Blood pressure variation and the risk of essential hypertension have an important genetic component. In most cases susceptibility to essential hypertension is likely determined by the action of more than one gene. The identification of genes causing susceptibility to hypertension is important, since it would give new tools for the diagnosis and enable better etiological classification and specific treatment of the disease. The innovation of this study is to use the response to antihypertensive therapy as an intermediate phenotype. In the study, each subject uses one of four antihypertensive drugs, each as a monotherapy in a rotational fashion, for 28 days in a randomized order. The antihypertensive drugs to be tested include a thiazide diuretic, a beta-adrenergic antagonist, an angiotensin-II receptor antagonist and a calcium channel blocker. The drugs that are selected for the study are "typical" representatives of their groups and long-acting, and the dosages are sufficient but well tolerable.

NCT ID: NCT03257813 Completed - Ocular Hypertension Clinical Trials

Non-inferiority of PRO-122 Ophthalmic Solution vs KRYTANTEK Ofteno® in Glaucoma or Ocular Hypertension (CONFORTK)

CONFORTK
Start date: April 1, 2016
Phase: Phase 3
Study type: Interventional

Aim: To demonstrate the non-inferiority of the PRO-122 ophthalmic solution manufactured by Laboratorios Sophia S.A. de C.V. versus Krytantek Ofteno® ophthalmic solution like hypotensive therapy in subjects with primary open angle glaucoma or ocular hypertension. Study design: a multicentric, prospective, crossover (2x2), double blind clinical study. Sample size: one hundred patients with primary open angle glaucoma or ocular hypertension. Patients in the period 1: In the first sequence 60 patients will be assigned to receive the ophthalmic solution: Krytantek Ofteno ® (timolol 0.5%%/brimonidine 0.2%/dorzolamide 2%) 1 drop B.I.D. during 30 days and the second sequence 60 patients will be assigned to receive the ophthalmic solution: PRO-122 1 drop B.I.D. during 30 days in the same period. Washout period: 20 hours. Patients in the period 2: the pharmacological intervention change to the opposite therapy for 30 days

NCT ID: NCT03255551 Completed - Hypertension Clinical Trials

Blood Pressure Lowering Effects of Amosartan Regarding Proviso iN Patients With High Blood Pressure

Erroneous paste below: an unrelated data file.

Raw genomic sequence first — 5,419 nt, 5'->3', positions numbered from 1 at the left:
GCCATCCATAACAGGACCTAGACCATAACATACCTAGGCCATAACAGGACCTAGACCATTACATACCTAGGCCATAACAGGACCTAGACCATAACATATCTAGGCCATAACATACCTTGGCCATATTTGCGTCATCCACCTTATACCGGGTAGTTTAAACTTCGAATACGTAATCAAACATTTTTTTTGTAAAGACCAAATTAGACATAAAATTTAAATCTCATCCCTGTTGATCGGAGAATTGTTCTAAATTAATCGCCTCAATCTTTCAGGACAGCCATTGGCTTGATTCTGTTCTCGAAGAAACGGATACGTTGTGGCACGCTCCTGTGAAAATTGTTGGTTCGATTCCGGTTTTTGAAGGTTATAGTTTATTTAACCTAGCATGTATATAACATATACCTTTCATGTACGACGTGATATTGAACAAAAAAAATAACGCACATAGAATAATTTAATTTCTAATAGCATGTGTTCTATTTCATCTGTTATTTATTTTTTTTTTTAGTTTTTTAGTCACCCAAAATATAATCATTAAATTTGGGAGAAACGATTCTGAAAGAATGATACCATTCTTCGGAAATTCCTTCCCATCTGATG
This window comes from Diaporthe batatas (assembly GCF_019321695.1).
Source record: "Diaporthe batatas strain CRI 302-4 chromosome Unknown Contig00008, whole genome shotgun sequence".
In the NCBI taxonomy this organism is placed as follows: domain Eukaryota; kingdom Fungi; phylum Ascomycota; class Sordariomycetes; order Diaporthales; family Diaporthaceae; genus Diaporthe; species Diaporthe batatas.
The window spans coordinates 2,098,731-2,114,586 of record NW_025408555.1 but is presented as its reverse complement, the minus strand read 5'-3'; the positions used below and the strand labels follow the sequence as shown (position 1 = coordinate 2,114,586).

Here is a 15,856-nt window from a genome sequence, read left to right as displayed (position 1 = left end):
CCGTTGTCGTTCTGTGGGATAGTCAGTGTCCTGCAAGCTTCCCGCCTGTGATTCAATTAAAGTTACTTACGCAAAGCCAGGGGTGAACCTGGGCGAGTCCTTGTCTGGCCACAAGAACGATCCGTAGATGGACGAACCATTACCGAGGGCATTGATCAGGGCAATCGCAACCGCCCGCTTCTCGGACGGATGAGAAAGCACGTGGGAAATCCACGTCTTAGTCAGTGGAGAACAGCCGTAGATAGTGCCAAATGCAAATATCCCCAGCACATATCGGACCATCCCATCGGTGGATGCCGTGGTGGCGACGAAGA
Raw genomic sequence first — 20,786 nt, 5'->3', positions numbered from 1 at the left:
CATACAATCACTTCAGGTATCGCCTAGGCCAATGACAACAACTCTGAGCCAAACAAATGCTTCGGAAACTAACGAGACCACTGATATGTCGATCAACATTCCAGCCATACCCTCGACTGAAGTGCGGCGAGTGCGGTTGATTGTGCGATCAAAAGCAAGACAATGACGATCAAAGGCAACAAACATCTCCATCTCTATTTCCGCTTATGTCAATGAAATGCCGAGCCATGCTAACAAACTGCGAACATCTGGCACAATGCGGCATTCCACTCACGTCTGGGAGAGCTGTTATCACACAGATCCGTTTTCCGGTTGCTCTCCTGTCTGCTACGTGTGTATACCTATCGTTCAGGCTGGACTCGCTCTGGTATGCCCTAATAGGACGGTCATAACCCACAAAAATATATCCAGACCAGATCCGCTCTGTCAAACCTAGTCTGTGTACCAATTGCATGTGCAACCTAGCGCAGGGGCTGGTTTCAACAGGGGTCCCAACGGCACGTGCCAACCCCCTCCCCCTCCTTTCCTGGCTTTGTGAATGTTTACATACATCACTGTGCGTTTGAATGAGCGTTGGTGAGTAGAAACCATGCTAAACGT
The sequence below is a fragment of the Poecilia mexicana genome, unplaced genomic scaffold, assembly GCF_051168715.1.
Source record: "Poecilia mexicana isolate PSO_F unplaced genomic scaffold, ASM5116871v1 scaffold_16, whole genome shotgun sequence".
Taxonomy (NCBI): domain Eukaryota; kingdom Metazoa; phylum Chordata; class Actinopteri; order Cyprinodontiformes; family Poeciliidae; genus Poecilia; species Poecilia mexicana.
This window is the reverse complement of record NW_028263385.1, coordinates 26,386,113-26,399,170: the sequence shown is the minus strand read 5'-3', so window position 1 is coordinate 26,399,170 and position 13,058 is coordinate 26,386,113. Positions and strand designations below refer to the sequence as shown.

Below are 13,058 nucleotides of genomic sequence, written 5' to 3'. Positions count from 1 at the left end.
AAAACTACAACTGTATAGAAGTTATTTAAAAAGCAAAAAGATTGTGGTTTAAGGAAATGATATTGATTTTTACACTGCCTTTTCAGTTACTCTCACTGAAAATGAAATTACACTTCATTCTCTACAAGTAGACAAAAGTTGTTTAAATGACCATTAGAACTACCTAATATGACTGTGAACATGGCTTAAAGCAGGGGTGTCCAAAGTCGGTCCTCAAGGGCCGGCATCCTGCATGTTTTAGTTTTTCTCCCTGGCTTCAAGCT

Start date: January 1, 2014
Phase: N/A
Study type: Observational

Blood Pressure Lowering Effects of Amosartan Regarding Proviso in Patients with Hypertension

NCT ID: NCT03254251 Completed - Hypertension Clinical Trials

The Effects of Stair Climbing on Arterial Stiffness, Blood Pressure and Leg Strength in Stage-1 Postmenopausal Women

Start date: January 9, 2017
Phase: N/A
Study type: Interventional

We used a parallel experimental design. Following an initial screening and familiarization session of study tests and procedures, eligible postmenopausal women were randomly assigned to a stair climbing (SC) group or non-exercising control group. SC training session was progressive program, and was performed 4 days a week for 12 weeks. Measurements were collected at baseline and after 12 weeks during the same time of day (±1 hour) in the morning following an overnight fast and abstinence from caffeinated drinks, alcohol, and between 48 and 72 hours after the last exercise session.

NCT ID: NCT03253562 Completed - Clinical trials for Reducing the Elevated Blood Pressure for Diabetic Hypertensive Patients

Metformin Versus Vildagliptin for Diabetic Hypertensive Patients

Start date: February 1, 2017
Phase: Phase 4
Study type: Interventional

This is a controlled study to measure the efficacy of using metformin or vildagliptin for type 2 diabetic patients who suffers from hypertension to reduce cardiovascular risk resulting from both diabetes and hypertension using different parameters measuring